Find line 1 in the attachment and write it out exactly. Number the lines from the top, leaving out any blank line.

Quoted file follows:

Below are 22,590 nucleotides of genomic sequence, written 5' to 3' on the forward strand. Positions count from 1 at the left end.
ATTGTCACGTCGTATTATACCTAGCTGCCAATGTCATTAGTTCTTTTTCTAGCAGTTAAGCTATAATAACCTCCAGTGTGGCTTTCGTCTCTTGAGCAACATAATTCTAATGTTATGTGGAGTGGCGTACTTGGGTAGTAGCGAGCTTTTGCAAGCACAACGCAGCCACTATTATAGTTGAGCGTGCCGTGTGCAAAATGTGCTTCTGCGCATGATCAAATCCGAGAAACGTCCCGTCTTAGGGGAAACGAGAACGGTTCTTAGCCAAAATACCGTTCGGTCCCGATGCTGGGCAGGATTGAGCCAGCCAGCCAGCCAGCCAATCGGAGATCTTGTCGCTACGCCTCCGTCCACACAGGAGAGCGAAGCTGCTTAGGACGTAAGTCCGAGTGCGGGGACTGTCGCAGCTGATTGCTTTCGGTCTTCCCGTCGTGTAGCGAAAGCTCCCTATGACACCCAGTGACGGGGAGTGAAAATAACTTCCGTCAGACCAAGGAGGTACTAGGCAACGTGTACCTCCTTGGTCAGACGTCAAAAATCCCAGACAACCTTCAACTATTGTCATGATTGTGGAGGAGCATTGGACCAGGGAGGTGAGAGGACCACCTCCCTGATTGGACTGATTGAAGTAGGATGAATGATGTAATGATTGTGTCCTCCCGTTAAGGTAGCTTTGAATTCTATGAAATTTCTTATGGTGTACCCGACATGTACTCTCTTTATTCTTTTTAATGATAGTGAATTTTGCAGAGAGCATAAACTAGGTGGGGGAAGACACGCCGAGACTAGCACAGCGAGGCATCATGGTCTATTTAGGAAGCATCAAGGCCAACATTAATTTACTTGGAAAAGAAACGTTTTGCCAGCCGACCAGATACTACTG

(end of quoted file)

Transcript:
Below are 22,590 nucleotides of genomic sequence, written 5' to 3' on the forward strand. Positions count from 1 at the left end.